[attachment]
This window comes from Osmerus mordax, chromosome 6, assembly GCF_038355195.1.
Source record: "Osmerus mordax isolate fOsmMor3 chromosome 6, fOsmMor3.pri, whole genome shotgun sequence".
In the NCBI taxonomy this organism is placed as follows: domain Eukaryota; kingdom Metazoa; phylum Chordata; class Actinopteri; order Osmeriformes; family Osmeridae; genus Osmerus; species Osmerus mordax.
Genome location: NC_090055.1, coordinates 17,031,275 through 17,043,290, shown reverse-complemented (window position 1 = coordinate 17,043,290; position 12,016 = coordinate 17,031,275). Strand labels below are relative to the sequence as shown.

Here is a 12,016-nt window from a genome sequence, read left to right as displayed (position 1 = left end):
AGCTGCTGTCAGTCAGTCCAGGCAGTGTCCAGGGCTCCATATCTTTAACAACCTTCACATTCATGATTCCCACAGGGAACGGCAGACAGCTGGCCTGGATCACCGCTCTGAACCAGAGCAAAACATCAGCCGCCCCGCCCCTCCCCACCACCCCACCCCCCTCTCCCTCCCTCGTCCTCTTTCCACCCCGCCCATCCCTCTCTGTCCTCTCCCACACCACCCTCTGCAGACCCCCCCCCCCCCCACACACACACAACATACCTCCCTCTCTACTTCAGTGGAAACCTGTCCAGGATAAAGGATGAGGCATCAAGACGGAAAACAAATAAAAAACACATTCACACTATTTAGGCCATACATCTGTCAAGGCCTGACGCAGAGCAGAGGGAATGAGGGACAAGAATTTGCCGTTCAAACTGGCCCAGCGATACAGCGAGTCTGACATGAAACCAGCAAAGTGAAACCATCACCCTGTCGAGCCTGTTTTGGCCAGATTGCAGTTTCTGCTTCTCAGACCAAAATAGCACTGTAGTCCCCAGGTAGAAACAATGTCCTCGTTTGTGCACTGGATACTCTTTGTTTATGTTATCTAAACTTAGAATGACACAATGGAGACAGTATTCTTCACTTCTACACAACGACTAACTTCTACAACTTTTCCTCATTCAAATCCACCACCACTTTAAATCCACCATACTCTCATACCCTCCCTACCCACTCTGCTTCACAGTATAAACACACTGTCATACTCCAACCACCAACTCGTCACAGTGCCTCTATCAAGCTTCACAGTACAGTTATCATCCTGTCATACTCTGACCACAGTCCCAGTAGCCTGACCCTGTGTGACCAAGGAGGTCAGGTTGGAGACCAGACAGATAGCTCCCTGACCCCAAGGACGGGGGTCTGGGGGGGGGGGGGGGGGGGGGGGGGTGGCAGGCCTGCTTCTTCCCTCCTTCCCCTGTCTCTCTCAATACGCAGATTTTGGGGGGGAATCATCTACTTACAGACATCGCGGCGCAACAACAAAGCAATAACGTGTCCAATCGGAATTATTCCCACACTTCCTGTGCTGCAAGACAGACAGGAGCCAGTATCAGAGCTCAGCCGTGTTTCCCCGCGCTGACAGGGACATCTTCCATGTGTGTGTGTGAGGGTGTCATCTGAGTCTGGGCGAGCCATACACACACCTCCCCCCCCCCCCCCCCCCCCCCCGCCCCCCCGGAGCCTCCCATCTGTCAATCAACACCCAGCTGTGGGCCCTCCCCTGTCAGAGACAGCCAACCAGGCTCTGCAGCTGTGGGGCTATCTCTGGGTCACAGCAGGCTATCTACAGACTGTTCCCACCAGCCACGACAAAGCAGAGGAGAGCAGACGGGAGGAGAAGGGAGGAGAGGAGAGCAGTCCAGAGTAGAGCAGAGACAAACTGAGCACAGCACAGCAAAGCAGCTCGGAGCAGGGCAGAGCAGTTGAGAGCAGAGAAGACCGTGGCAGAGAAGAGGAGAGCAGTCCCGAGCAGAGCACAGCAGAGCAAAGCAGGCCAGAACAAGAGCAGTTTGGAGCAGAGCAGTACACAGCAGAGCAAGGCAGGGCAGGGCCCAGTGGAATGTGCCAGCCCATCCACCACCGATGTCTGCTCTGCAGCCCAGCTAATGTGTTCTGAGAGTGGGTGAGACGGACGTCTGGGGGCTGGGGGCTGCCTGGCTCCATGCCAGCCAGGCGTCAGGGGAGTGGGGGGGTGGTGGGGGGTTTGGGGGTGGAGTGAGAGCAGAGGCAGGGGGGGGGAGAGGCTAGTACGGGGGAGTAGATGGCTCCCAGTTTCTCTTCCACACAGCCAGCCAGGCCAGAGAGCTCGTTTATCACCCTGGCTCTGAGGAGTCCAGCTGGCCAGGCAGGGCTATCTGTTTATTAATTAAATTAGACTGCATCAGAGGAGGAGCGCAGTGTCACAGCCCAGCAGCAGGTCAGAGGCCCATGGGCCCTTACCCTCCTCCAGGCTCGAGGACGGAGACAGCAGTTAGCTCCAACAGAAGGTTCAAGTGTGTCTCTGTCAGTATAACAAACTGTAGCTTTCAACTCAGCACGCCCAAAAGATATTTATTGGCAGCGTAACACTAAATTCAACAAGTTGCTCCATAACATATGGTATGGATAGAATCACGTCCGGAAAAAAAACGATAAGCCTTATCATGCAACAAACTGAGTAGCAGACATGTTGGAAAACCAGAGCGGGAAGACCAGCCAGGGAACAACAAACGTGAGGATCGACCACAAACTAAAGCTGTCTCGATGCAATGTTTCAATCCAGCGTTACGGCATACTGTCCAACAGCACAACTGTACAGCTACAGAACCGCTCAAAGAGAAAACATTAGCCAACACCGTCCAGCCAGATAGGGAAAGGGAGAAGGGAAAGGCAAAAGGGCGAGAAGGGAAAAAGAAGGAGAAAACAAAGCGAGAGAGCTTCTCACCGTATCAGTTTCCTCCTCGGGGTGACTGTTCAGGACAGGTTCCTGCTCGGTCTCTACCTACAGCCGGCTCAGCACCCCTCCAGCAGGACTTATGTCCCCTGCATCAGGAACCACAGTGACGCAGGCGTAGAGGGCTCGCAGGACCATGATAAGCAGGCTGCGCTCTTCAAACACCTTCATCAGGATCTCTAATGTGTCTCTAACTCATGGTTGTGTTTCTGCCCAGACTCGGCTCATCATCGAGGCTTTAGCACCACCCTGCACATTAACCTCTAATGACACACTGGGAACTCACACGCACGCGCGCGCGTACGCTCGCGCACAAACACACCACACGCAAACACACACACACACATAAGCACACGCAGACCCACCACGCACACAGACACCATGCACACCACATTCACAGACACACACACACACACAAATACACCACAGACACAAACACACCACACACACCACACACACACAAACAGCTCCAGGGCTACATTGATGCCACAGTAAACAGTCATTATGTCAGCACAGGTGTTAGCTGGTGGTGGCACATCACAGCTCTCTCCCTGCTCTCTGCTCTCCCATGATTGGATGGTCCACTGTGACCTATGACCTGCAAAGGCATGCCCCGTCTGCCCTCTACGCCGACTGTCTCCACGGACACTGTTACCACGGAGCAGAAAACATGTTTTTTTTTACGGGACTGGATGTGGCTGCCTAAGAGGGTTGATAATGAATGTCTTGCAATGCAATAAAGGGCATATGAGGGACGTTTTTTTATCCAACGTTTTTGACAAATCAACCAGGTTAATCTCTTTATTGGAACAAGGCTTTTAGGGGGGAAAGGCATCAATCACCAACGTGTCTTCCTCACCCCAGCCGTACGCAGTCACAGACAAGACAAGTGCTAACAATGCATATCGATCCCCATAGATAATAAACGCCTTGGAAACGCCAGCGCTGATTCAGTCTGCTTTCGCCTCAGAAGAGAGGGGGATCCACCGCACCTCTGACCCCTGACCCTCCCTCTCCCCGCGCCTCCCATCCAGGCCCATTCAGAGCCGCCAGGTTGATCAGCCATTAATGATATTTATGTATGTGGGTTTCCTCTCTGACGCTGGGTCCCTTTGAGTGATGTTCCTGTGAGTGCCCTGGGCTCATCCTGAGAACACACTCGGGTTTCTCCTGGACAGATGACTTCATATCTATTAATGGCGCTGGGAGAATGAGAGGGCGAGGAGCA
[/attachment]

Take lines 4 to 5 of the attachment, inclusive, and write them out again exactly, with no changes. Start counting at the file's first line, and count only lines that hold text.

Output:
Genome location: NC_090055.1, coordinates 17,031,275 through 17,043,290, shown reverse-complemented (window position 1 = coordinate 17,043,290; position 12,016 = coordinate 17,031,275). Strand labels below are relative to the sequence as shown.

Here is a 12,016-nt window from a genome sequence, read left to right as displayed (position 1 = left end):